Genre: Crime Fiction, Washington DC, Mystery
Reading Challenges: 29 for 100+ in 2009

I can't call this book a thriller. It is so much more. It is, simply, the best crime novel I've read in several years. This book was my first introduction to George Pelecanos, and already I've added several more of his books to my TBR pile.

The Night Gardener begins in 1985, at the scene of a homicide committed by a serial killer known as "the night gardener"who has been targeting teenage victims. It is here that we are first introduced to three police officers: patrolmen Gus Ramone and Dan Holiday, and detective T.C. Cook. We are offered only a brief glimpse before the novel jumps to 2005. Gus Ramone, now a detective, divides his time between work and family. Dan Holiday is a cop no longer, but provides chauffeur services with security to the wealthy. T.C. Cook, now retired, is haunted by the faces of the serial killers victims, and longs to bring the killer to justice. The discovery of another homicide that bears remarkable similarities to the unsolved cases of twenty years ago brings these three men together.

Let me start my review with a warning. The dialogue in this book is extremely raw, including almost constant profanity and vulgar references. That being said, Pelecanos writes some of the best dialogue I've ever read. Personally, I wish the language could have been cleaner, but it might not have felt so authentic if that had been the case.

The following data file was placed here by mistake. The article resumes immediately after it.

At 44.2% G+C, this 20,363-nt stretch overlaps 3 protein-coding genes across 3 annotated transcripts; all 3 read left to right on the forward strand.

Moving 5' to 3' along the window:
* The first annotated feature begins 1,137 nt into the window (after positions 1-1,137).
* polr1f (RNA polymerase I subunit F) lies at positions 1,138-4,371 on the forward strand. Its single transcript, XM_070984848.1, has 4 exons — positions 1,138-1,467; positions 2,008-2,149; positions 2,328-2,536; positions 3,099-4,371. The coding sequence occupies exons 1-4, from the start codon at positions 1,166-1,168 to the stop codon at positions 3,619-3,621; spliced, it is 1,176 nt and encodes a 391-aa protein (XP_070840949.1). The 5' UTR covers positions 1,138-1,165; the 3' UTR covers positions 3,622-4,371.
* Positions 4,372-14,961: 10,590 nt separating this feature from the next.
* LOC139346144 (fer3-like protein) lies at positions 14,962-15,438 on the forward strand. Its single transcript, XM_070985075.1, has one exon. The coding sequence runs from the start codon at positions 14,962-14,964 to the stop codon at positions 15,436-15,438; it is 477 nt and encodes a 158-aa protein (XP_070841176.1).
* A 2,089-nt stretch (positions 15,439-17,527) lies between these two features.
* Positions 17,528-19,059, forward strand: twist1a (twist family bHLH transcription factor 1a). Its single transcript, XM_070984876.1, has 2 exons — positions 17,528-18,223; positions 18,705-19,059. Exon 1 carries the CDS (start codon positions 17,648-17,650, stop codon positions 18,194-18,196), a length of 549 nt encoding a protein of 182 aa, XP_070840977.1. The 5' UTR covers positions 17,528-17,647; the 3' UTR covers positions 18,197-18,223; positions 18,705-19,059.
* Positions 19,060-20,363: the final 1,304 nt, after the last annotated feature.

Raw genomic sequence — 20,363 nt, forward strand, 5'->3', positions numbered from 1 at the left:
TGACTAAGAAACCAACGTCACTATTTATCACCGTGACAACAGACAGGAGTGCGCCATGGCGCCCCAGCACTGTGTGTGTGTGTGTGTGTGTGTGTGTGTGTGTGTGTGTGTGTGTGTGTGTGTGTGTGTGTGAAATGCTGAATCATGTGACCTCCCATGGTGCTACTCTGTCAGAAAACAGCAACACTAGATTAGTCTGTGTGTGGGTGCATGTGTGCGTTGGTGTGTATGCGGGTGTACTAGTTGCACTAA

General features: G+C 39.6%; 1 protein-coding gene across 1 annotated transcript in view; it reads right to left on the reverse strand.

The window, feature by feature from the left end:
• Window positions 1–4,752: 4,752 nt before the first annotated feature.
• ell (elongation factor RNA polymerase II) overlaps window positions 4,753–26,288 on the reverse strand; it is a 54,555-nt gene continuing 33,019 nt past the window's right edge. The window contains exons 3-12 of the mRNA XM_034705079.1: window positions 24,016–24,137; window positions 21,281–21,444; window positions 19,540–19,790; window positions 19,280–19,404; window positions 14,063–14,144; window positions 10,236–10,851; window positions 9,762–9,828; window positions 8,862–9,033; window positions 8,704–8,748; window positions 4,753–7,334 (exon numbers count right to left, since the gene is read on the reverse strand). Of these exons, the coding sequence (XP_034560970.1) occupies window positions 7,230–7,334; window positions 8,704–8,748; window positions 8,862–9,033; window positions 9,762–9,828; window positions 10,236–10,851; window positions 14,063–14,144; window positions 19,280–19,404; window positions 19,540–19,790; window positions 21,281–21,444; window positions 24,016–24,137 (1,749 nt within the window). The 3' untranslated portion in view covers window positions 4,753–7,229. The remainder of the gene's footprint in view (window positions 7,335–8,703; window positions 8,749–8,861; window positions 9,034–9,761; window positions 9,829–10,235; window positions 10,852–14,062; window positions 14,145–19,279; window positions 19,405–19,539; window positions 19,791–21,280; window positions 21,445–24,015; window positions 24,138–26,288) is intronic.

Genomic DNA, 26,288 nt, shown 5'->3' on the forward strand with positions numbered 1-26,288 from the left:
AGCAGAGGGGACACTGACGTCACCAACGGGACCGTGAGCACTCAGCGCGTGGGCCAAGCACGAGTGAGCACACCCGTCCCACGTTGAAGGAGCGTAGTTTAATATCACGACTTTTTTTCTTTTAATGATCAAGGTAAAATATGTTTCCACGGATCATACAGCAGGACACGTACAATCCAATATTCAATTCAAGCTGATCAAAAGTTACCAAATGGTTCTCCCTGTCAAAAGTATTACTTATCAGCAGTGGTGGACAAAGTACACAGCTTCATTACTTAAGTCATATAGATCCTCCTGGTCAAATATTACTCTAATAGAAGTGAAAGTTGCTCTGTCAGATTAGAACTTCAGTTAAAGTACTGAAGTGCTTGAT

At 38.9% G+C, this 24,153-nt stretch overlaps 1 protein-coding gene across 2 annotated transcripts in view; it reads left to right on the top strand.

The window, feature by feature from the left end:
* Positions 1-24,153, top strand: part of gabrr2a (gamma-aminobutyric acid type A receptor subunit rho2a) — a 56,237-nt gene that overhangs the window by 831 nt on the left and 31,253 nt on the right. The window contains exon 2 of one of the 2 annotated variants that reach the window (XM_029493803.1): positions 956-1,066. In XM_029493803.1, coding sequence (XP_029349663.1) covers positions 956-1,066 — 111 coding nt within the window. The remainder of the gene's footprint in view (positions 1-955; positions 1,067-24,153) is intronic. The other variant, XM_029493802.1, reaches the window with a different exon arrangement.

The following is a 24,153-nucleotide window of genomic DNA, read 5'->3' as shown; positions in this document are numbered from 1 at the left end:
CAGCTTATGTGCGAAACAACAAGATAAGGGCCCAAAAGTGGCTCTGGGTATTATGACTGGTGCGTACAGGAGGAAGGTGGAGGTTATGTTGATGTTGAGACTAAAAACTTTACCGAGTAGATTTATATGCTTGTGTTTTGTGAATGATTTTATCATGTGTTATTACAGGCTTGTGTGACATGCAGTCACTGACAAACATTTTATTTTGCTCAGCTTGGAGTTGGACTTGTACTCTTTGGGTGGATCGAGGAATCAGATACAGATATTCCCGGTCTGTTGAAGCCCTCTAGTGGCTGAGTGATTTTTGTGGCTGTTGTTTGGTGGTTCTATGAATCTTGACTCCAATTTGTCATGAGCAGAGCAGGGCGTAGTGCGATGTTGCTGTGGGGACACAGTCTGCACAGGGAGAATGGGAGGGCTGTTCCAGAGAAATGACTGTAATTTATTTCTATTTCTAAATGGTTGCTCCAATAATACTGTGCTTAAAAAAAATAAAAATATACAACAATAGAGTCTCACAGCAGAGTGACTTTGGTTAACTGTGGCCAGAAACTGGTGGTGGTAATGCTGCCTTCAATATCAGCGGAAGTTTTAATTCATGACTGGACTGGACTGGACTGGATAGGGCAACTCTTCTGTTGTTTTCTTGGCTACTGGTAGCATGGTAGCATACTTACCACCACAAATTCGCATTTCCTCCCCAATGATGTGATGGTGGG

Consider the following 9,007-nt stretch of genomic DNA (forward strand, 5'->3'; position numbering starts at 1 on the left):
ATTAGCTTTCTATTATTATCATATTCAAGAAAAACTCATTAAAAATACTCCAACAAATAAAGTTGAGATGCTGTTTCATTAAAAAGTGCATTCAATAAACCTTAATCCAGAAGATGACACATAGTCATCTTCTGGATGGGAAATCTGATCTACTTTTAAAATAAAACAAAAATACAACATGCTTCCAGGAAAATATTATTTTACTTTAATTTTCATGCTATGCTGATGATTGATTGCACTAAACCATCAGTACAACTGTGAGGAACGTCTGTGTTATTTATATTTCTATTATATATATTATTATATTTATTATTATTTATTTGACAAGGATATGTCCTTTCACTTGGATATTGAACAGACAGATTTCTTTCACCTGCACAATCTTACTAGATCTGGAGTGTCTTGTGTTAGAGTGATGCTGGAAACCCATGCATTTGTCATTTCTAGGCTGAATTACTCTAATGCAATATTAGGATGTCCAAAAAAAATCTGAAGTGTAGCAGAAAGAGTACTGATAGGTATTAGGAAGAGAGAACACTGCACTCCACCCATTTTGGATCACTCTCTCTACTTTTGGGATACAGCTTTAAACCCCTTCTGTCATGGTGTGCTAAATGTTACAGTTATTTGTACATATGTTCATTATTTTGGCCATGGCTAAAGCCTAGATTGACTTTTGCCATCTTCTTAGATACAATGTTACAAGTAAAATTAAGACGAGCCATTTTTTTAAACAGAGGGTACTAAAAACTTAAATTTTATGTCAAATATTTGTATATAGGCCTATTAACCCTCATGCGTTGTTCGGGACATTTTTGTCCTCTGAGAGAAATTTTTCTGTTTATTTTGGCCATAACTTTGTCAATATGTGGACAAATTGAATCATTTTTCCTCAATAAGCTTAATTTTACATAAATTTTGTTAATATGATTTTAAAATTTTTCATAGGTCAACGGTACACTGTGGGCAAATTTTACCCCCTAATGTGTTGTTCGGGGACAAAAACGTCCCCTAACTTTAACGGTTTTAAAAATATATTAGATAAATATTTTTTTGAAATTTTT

The Night Gardener really surprised me, in a good way. I was expecting a page-turning murder mystery which would resolve itself in a tidy black and white ending by the last page. Instead, I found a book which was almost a constant shade of gray, and which compelled me to keep reading because of the powerful questions it made me ask myself. I was especially impressed with the ending of the novel. I don't want to give anything away, so I'll simply say that for me I don't feel that it could have ended any other way.

I also appreciated that Pelecanos avoided so many of the typical plot devices that are present in so many crime novels. For once, I appreciated reading about a police officer who was a devoted husband and father, as opposed to a self-destructive hero. I was also fascinated by Pelecanos presentation of the racial tensions that are present in Washington D.C., and I appreciated that he was able to present more than one viewpoint. Pelecanos has made a fan of me with this one.

If you are looking for a crime novel with true substance, you can't do better than this. Just don't say I didn't warn you about the potty talk.

If you've read this, I'd love to hear what you think! Feel free to post links to your reviews in the comments.
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